By Lilly Thies ’26
When you think of the modern artist’s studio, an image may come to mind. Walls filled with art, probably a few different seating options– some chairs, some poufs, maybe even a swing. A drawing desk. Maybe some tools for mixed-media or textile art. Instruments. Paint splatters. As it turns out, the artists’ studio in the Progressive era wasn’t too different– a personalized treasure trove filled with items that inspire creativity. And, same as now, artists back in the day would carve out their own little corners where they could be creative, no matter how inconvenient the physical space. The desire for a personal space to create art was very much alive, and especially for female artists– bringing to mind Virginia Woolf’s idea of a “room of her own”.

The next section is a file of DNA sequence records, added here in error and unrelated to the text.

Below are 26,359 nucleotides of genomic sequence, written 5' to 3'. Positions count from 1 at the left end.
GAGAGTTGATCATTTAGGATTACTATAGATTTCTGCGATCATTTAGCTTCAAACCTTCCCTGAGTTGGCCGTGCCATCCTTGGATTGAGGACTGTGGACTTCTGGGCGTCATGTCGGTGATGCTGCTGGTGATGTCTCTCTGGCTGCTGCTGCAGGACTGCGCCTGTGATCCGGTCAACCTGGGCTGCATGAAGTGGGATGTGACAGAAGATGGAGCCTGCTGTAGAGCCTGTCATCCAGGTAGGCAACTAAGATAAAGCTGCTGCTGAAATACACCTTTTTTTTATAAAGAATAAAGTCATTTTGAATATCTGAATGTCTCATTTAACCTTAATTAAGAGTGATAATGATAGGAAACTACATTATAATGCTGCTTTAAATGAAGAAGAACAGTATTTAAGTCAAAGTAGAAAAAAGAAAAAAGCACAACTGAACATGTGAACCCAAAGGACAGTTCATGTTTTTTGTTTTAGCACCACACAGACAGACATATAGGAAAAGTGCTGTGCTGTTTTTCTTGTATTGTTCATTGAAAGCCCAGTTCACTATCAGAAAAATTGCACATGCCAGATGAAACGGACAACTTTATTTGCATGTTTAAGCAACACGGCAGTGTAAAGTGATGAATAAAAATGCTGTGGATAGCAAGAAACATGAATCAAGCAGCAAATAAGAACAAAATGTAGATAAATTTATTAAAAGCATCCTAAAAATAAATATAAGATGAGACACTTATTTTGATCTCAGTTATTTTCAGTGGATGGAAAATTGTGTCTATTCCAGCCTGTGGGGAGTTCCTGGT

Myra Albert Wiggins (1869-1956) was an artist who spent her life between the Pacific Northwest, where she was born and where she raised her family, and New York City, where she went to school at the Art Students League of New York. Her parents encouraged her artistic capabilities both because they recognized her natural talent and because a cultural prowess in the arts was expected of upper-class progressive women at the time. Many of her personal belongings and art are stored in the Pacific Northwest Artists’ Archive in the Willamette University Archives. Although she is mostly known for her oil paintings, which won her a series of awards, her photographs display the quieter, more intimate moments of her life and offer a glimpse into the studio of a Progressive-era artist.